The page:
U.S. AIR FORCE PHOTO BY TECH. SGT. SHANE A. CUOMO
Staff Sgt. Joleen Manuia and Master Sgt. Mike Cumberland look over publications on their laptop before departing on a C-17 mission from Hickam Air Force Base.
Isle jets move aid for E. Timor
Two C-17 Globemaster cargo jets and their Hickam Air Force Base team have finished repositioning Australian Defence Force members and equipment as part of peacekeeping operations in East Timor.
The Air Force-Hawaii Air Guard team with three airmen from Andersen Air Force Base in Guam moved more than 1.1 million pounds of cargo in eight days, the Air Force said this week in a statement. There are about 2,000 peacekeepers in East Timor from Australia, New Zealand, Portugal and Malaysia.
The two supercargo planes are part of a new Hickam Air Force Base unit that eventually will have eight C-17 Globemasters. It is composed of members of the Air Force's 535th Airlift Squadron and the Hawaii Air Guard's 204th Airlift Squadron. The two units eventually will have eight C-17 Globemasters, with the last two arriving Wednesday and July 1.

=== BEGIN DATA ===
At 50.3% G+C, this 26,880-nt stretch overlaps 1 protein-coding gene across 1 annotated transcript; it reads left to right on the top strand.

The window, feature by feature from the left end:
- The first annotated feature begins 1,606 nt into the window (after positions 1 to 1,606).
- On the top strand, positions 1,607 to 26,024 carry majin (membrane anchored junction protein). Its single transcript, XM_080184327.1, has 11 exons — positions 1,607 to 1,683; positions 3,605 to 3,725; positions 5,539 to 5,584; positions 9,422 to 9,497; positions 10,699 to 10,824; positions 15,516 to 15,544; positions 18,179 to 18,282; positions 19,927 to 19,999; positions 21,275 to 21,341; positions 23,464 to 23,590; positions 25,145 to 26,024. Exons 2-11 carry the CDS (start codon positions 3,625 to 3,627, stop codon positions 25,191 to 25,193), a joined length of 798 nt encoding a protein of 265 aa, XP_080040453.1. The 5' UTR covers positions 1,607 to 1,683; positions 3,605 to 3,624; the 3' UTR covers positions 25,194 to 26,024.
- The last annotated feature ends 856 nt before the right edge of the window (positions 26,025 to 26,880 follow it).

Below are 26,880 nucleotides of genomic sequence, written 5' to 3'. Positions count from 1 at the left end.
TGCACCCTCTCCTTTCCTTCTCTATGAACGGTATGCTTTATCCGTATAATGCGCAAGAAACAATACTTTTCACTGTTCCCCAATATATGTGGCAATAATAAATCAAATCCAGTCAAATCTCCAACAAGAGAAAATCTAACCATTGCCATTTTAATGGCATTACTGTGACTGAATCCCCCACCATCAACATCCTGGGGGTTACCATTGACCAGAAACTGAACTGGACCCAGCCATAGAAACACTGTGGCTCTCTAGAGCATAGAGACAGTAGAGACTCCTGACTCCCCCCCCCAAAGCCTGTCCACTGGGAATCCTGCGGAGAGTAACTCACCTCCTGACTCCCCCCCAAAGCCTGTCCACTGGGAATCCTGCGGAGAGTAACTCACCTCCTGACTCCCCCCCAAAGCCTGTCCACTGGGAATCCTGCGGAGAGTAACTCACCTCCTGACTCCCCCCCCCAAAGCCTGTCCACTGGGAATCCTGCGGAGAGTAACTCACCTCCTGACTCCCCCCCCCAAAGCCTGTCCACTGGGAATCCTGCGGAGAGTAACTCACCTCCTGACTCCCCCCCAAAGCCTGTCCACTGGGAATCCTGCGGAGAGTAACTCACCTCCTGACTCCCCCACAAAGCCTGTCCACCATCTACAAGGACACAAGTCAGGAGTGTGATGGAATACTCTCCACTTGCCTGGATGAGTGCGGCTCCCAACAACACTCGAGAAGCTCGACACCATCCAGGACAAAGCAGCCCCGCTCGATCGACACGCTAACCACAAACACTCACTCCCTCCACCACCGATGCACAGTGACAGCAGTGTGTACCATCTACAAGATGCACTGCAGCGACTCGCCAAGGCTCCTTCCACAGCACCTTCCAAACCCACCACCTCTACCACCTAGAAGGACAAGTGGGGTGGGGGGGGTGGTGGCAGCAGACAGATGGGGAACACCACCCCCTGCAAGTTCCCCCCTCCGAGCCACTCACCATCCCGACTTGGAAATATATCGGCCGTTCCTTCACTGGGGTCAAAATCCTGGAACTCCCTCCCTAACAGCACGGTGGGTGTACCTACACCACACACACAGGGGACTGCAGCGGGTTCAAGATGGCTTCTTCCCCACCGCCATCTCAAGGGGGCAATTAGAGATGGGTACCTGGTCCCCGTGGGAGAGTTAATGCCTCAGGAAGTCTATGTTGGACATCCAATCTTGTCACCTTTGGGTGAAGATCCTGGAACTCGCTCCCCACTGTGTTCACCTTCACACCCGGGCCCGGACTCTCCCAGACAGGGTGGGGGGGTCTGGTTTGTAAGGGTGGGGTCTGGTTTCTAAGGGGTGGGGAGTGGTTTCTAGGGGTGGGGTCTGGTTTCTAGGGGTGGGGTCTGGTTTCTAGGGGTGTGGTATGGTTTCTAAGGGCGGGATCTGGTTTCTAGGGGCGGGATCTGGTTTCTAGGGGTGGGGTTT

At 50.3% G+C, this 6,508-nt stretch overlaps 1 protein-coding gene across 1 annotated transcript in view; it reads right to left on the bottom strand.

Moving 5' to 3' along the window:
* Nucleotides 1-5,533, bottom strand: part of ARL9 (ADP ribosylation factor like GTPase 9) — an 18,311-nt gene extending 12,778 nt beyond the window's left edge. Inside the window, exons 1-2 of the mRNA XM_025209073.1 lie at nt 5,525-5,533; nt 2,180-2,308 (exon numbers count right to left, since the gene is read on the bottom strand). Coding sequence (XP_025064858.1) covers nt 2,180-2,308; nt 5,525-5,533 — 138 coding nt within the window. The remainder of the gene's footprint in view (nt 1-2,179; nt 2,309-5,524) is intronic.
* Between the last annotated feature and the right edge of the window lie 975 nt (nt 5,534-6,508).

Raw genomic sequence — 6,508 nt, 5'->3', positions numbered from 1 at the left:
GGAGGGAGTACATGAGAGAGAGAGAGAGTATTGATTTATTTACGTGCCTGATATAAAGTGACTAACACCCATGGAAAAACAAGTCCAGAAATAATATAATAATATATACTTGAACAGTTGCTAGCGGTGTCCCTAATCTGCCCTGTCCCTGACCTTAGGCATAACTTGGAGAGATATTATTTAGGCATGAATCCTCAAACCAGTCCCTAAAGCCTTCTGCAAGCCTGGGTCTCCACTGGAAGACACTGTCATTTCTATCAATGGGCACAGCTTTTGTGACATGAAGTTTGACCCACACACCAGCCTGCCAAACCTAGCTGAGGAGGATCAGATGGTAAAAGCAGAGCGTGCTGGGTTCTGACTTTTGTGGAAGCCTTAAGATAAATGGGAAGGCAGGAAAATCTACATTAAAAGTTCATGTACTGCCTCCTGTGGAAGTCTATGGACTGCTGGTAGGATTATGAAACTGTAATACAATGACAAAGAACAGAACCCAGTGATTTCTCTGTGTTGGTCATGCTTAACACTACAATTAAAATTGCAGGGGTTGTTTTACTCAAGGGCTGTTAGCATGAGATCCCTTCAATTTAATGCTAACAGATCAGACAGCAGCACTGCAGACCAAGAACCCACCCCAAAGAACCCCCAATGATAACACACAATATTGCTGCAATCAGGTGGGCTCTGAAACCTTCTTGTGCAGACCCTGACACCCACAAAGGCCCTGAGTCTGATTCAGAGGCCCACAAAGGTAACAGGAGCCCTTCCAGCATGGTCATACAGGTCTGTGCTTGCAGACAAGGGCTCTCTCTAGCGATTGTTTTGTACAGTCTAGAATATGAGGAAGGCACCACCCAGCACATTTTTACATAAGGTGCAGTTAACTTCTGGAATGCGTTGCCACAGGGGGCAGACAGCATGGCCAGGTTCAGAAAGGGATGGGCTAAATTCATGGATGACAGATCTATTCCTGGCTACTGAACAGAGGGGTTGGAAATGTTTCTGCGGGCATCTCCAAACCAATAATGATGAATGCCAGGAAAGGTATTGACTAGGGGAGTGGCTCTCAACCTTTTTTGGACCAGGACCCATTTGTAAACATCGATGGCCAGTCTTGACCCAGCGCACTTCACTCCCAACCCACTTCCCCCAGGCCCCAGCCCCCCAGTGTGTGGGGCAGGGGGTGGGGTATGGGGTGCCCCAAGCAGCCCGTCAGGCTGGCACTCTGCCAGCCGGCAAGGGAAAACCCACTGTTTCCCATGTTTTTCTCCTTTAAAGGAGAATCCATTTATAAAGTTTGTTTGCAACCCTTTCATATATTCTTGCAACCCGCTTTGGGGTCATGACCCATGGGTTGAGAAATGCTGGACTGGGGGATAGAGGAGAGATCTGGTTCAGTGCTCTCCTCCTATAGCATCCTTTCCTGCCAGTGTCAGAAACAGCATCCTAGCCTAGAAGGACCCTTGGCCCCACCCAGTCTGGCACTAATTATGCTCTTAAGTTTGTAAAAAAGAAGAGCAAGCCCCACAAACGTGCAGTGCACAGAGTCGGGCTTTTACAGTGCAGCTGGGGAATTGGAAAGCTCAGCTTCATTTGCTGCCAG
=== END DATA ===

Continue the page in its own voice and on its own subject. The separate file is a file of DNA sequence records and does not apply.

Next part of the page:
"We transported 333 passengers, 48 pallets and 74 vehicles accident-free," said Maj. Landon Henderson, director of operations for Hickam's 535th Airlift Squadron and mission commander for the Australia support operation, which ended Saturday.
During the mission, C-17 crews practiced an operation where pilots leave the engines running while loadmasters get cargo on and off the aircraft, minimizing ground time.
The Air Force said the operation was perfect for the shuttle missions, which moved about 20 loads of cargo from Townsville, in eastern Australia, 1,020 miles northwest to Darwin, Australia. The operation allowed crews to make two trips in a day.
Staff Sgt. Joleen Manuia, former Hawaii Guard medical technician who was retrained as a 204th Airlift Squadron loadmaster, was on her first overseas mission.
Manuia said she got a lot of experience with unloading while the engines were running, "which is an exciting thing for me. It gets my adrenaline pumping."
The 1-year-old Gen. George C. Kenney Headquarters, also based at Hickam, was the lead agent for overseeing the planning and was responsible for command and control of the mission.